Why do pregnant women eat ice chips?

This was a question that directed someone to my blog.

There are two reasons that spring to mind, and the first is the stupid practice of not allowing women to eat or drink anything while in labor, on the extremely tiny chance that they will need an emergency C-section under general anesthesia, and the theoretical risk of the unconscious woman vomiting and then inhaling the vomit, which could cause harm or even kill her. I know of someone who died in this manner during a tonsillectomy, so it is possible, but is very, very rare, and only happens when they haven’t properly made sure the airway stays clear. Proper anesthesiology practice is to assume that people have something in their stomachs; and even when people fast, there is always a small amount of liquid or bile or something in the stomach which could theoretically be vomited up. If you know you’re going in for surgery, then restriction of foods makes sense. If you’re not, then you probably have more risk of having general anesthesia from a car wreck driving to the hospital than you’d have from an emergency C-section once you got there.

But if the question is in regards to pregnant women not in labor eating ice just because they want to, then I would suggest getting a blood test to check for anemia. A former coworker was told by her doctor that her craving of ice chips was actually a symptom of anemia (she wasn’t pregnant at the time). This woman was cold-natured anyway, and if she had had her way, the building would have been kept at 80 degrees at least, all the time. When she was at her worst with eating ice, she would sit at her desk, huddled under a blanket with a space heater by her feet, freezing away… while eating ice! I’d never heard of an ice craving indicating anemia before, but the doc indicated that it was fairly common.

So, if you’re pregnant and craving ice, you may be anemic. Anemia is fairly common in pregnancy — the woman’s blood volume increases quite a bit during the nine months, and if she doesn’t have enough iron, then the extra blood dilutes the iron she has, which manifests as anemia. One problem is, that vitamins or other pills containing iron may cause constipation, which tends to plague pregnant women anyway. Another problem is that iron pills may cause nausea. If you can get iron in a liquid form, or slow-release, or in pills containing a little bit at a time, these may help. Of course, you can always try to eat foods with a lot of iron in them, which I tend to prefer in theory; but if your iron is really low, you may need to “kick-start” with supplements.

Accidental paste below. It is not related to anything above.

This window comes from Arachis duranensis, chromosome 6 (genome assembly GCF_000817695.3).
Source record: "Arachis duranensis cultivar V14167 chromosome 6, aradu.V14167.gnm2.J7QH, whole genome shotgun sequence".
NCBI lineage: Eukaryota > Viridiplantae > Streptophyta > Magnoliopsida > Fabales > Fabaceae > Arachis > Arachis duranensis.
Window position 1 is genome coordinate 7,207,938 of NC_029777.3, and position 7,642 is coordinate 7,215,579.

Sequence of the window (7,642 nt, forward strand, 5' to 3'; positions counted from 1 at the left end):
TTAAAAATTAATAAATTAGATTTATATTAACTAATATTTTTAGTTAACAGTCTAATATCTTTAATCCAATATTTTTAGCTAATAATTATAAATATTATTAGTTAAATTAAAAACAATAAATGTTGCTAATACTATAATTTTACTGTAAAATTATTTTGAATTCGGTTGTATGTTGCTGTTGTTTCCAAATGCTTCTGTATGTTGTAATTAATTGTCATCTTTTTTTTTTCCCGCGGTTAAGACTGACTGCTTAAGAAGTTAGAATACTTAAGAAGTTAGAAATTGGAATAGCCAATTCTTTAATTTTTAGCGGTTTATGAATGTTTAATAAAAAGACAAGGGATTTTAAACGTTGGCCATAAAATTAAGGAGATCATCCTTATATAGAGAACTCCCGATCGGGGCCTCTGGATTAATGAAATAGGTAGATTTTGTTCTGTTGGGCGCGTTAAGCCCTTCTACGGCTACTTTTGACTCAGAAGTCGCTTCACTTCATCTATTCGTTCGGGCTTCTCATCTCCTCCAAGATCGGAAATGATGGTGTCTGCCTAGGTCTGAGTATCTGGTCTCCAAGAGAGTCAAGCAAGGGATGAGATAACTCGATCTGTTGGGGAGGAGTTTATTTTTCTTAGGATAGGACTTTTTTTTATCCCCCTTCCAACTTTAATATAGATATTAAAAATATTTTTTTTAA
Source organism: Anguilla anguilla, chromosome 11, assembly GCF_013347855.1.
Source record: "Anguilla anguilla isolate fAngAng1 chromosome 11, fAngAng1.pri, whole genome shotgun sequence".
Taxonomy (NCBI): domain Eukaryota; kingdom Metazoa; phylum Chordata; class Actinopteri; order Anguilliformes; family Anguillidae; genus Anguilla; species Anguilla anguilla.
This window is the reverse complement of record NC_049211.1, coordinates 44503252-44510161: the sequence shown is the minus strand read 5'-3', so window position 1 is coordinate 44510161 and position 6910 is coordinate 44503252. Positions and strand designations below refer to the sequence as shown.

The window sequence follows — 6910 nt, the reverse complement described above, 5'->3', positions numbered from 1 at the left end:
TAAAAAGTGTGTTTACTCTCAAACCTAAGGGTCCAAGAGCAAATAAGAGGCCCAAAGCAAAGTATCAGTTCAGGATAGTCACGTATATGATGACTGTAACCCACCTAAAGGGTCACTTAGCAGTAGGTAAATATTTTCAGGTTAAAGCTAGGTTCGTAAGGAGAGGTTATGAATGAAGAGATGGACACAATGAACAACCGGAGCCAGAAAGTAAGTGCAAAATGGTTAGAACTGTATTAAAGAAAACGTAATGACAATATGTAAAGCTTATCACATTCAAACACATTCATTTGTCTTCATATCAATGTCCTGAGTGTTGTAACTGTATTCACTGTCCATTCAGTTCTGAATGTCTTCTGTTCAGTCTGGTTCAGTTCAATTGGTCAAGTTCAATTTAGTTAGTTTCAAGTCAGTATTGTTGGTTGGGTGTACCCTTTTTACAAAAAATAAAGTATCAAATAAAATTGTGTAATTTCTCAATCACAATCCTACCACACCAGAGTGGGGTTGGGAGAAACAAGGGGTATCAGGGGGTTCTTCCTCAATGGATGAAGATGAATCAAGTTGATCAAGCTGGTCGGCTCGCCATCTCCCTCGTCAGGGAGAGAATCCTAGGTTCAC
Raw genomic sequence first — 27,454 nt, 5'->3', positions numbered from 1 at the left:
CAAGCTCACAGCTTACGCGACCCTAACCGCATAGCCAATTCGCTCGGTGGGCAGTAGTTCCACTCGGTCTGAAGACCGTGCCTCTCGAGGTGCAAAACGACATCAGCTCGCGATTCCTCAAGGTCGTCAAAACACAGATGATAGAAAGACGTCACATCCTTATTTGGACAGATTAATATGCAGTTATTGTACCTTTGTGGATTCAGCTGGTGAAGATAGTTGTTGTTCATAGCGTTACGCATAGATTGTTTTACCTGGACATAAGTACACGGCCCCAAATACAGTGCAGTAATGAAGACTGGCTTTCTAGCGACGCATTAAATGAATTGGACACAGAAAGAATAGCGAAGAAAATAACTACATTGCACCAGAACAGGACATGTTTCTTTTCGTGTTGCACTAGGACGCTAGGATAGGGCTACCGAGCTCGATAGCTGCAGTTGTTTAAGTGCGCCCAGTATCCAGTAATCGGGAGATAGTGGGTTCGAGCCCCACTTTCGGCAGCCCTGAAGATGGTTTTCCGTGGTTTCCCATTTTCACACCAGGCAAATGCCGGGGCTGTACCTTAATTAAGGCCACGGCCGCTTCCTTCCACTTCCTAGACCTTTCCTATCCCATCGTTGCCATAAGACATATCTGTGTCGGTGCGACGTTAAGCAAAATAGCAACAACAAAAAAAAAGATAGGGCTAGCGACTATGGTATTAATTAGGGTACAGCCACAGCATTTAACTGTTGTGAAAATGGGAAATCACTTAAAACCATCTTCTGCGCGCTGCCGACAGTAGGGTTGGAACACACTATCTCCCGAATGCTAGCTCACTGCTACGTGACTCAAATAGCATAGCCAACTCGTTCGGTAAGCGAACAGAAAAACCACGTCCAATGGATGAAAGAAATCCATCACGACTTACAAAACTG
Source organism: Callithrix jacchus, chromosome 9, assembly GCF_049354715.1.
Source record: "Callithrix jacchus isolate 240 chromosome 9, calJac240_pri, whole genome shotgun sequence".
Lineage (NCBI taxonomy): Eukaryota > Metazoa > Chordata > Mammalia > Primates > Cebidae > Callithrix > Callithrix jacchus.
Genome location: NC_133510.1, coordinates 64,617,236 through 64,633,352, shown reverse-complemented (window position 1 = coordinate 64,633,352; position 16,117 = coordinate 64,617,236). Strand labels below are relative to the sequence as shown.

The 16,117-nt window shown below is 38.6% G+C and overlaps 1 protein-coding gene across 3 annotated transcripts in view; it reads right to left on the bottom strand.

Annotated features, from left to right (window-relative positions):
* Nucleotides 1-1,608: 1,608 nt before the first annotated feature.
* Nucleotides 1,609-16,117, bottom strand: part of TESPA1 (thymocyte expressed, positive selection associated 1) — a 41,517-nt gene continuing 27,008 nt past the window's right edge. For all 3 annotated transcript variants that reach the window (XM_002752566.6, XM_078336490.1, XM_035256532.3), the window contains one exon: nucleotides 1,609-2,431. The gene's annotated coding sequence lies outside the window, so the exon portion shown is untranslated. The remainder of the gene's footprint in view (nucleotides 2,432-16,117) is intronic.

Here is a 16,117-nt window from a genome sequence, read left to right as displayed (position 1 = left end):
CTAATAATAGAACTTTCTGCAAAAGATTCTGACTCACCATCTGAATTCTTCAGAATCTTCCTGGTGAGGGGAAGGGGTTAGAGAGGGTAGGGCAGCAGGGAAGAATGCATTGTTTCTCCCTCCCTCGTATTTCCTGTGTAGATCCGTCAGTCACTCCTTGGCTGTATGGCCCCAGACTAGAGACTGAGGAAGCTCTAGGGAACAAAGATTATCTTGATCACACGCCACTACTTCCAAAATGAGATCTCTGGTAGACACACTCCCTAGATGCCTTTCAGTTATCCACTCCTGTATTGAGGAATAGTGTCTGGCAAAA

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2 Responses

  1. I know that low iron was the cause in my case! Near the end of my first pregnancy and about halfway through the second I suddenly started having major ice cravings. Both times within a week of that starting the nurse at my ob’s office asked to check my iron and sure enough it was EXTREMELY low. The slow release iron capsules were the only supplement I could take, because even breakfast cereals (which are fortified with iron) made me vomit immediately after eating them let alone a full strength iron pill.

  2. i was told at a parenting class that a pregnant woman should not eat ice is that true i am 35 weeks pregnant and craving ice and eat it a lot but i know that they give you ice during labor the lady who told me said her doctor had told her but i dont know if it is true

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